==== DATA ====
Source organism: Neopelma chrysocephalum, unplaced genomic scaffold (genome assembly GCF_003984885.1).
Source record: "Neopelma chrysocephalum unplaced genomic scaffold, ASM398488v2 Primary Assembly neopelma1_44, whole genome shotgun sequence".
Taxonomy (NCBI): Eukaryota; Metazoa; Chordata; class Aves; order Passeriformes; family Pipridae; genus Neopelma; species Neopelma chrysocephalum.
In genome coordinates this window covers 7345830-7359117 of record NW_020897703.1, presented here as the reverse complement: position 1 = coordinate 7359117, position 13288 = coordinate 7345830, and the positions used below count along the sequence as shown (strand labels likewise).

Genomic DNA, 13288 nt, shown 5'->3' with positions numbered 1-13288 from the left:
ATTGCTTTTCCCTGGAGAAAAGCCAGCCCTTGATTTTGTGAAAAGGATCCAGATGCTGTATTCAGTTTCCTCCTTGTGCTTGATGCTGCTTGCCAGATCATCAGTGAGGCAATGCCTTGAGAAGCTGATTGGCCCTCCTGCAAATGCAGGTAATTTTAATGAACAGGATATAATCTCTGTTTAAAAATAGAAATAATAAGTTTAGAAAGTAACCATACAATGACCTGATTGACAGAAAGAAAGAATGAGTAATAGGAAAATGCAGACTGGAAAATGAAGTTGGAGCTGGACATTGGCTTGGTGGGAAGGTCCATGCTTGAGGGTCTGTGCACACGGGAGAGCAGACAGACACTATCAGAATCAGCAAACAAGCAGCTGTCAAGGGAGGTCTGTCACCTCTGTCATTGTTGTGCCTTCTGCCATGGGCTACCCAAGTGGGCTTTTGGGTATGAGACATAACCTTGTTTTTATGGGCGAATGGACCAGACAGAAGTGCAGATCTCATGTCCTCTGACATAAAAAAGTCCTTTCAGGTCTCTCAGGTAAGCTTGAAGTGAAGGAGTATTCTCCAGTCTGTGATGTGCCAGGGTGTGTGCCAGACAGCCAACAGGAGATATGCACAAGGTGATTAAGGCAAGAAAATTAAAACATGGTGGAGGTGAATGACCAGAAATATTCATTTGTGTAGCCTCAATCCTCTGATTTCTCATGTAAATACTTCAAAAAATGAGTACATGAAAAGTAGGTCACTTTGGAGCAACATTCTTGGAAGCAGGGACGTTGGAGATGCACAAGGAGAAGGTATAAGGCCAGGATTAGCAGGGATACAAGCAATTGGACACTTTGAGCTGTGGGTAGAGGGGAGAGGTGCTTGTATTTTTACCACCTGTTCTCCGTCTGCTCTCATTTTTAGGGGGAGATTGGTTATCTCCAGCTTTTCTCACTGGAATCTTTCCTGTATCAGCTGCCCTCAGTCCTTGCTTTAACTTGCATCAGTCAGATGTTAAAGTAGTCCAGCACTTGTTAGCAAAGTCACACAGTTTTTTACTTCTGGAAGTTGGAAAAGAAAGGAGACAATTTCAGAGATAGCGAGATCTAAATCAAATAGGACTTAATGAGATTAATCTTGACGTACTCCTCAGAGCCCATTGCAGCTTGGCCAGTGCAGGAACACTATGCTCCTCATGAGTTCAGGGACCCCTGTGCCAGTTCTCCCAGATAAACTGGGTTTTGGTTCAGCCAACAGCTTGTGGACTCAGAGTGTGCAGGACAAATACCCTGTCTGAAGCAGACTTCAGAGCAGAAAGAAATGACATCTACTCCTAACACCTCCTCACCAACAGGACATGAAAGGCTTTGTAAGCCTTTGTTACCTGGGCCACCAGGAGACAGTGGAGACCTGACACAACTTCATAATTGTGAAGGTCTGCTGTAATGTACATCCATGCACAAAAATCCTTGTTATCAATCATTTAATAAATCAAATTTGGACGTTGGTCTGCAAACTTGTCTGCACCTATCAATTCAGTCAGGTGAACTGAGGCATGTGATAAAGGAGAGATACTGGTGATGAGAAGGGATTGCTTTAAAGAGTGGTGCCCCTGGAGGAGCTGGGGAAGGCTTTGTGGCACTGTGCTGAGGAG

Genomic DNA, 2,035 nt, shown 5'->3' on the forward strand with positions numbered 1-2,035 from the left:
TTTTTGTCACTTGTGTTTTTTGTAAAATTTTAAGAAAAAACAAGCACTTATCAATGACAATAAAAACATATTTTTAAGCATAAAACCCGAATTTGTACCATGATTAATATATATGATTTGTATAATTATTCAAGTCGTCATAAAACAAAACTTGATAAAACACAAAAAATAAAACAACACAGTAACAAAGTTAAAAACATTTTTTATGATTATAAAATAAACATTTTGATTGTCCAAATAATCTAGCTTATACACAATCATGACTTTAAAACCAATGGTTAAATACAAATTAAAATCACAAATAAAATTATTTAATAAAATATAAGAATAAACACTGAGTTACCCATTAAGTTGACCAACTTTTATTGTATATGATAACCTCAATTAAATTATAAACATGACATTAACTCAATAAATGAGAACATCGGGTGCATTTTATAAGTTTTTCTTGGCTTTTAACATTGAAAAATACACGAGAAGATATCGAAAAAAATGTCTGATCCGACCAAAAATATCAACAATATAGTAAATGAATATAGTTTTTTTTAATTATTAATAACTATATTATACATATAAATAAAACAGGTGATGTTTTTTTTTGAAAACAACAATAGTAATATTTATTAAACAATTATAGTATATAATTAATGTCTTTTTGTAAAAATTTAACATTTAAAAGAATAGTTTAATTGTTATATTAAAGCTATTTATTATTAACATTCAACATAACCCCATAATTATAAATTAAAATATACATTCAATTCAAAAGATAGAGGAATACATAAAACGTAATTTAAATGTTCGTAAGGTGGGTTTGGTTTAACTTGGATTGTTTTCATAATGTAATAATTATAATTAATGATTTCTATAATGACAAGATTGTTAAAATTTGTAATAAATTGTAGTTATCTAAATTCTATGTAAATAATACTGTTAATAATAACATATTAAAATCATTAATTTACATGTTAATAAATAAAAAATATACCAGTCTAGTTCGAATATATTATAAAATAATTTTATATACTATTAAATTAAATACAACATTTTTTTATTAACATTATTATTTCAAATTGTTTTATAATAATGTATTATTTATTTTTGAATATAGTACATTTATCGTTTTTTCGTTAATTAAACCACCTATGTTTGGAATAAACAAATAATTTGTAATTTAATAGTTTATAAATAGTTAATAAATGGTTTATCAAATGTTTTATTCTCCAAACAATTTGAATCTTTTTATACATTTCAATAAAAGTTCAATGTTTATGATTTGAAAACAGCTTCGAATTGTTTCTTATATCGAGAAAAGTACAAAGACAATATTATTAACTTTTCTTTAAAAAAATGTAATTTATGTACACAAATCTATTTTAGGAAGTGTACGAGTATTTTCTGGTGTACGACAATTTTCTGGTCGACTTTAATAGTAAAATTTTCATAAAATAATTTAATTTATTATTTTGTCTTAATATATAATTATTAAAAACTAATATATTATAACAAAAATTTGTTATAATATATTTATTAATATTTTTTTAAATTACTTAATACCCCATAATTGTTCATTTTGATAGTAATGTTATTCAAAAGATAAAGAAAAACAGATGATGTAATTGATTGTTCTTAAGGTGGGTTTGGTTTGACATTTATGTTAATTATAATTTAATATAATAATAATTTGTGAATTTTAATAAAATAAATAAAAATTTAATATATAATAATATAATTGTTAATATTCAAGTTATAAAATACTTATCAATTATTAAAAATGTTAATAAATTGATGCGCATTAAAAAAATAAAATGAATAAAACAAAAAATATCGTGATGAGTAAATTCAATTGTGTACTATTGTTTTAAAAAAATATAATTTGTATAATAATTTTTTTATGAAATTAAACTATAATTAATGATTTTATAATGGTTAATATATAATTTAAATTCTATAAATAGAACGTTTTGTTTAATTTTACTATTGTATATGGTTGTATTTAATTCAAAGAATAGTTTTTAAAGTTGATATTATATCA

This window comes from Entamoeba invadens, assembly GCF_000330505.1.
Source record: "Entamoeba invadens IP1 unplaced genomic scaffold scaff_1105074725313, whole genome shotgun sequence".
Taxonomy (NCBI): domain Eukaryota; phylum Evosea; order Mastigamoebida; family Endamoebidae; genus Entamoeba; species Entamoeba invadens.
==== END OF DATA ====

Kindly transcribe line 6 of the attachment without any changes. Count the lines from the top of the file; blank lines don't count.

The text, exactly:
ATTGCTTTTCCCTGGAGAAAAGCCAGCCCTTGATTTTGTGAAAAGGATCCAGATGCTGTATTCAGTTTCCTCCTTGTGCTTGATGCTGCTTGCCAGATCATCAGTGAGGCAATGCCTTGAGAAGCTGATTGGCCCTCCTGCAAATGCAGGTAATTTTAATGAACAGGATATAATCTCTGTTTAAAAATAGAAATAATAAGTTTAGAAAGTAACCATACAATGACCTGATTGACAGAAAGAAAGAATGAGTAATAGGAAAATGCAGACTGGAAAATGAAGTTGGAGCTGGACATTGGCTTGGTGGGAAGGTCCATGCTTGAGGGTCTGTGCACACGGGAGAGCAGACAGACACTATCAGAATCAGCAAACAAGCAGCTGTCAAGGGAGGTCTGTCACCTCTGTCATTGTTGTGCCTTCTGCCATGGGCTACCCAAGTGGGCTTTTGGGTATGAGACATAACCTTGTTTTTATGGGCGAATGGACCAGACAGAAGTGCAGATCTCATGTCCTCTGACATAAAAAAGTCCTTTCAGGTCTCTCAGGTAAGCTTGAAGTGAAGGAGTATTCTCCAGTCTGTGATGTGCCAGGGTGTGTGCCAGACAGCCAACAGGAGATATGCACAAGGTGATTAAGGCAAGAAAATTAAAACATGGTGGAGGTGAATGACCAGAAATATTCATTTGTGTAGCCTCAATCCTCTGATTTCTCATGTAAATACTTCAAAAAATGAGTACATGAAAAGTAGGTCACTTTGGAGCAACATTCTTGGAAGCAGGGACGTTGGAGATGCACAAGGAGAAGGTATAAGGCCAGGATTAGCAGGGATACAAGCAATTGGACACTTTGAGCTGTGGGTAGAGGGGAGAGGTGCTTGTATTTTTACCACCTGTTCTCCGTCTGCTCTCATTTTTAGGGGGAGATTGGTTATCTCCAGCTTTTCTCACTGGAATCTTTCCTGTATCAGCTGCCCTCAGTCCTTGCTTTAACTTGCATCAGTCAGATGTTAAAGTAGTCCAGCACTTGTTAGCAAAGTCACACAGTTTTTTACTTCTGGAAGTTGGAAAAGAAAGGAGACAATTTCAGAGATAGCGAGATCTAAATCAAATAGGACTTAATGAGATTAATCTTGACGTACTCCTCAGAGCCCATTGCAGCTTGGCCAGTGCAGGAACACTATGCTCCTCATGAGTTCAGGGACCCCTGTGCCAGTTCTCCCAGATAAACTGGGTTTTGGTTCAGCCAACAGCTTGTGGACTCAGAGTGTGCAGGACAAATACCCTGTCTGAAGCAGACTTCAGAGCAGAAAGAAATGACATCTACTCCTAACACCTCCTCACCAACAGGACATGAAAGGCTTTGTAAGCCTTTGTTACCTGGGCCACCAGGAGACAGTGGAGACCTGACACAACTTCATAATTGTGAAGGTCTGCTGTAATGTACATCCATGCACAAAAATCCTTGTTATCAATCATTTAATAAATCAAATTTGGACGTTGGTCTGCAAACTTGTCTGCACCTATCAATTCAGTCAGGTGAACTGAGGCATGTGATAAAGGAGAGATACTGGTGATGAGAAGGGATTGCTTTAAAGAGTGGTGCCCCTGGAGGAGCTGGGGAAGGCTTTGTGGCACTGTGCTGAGGAG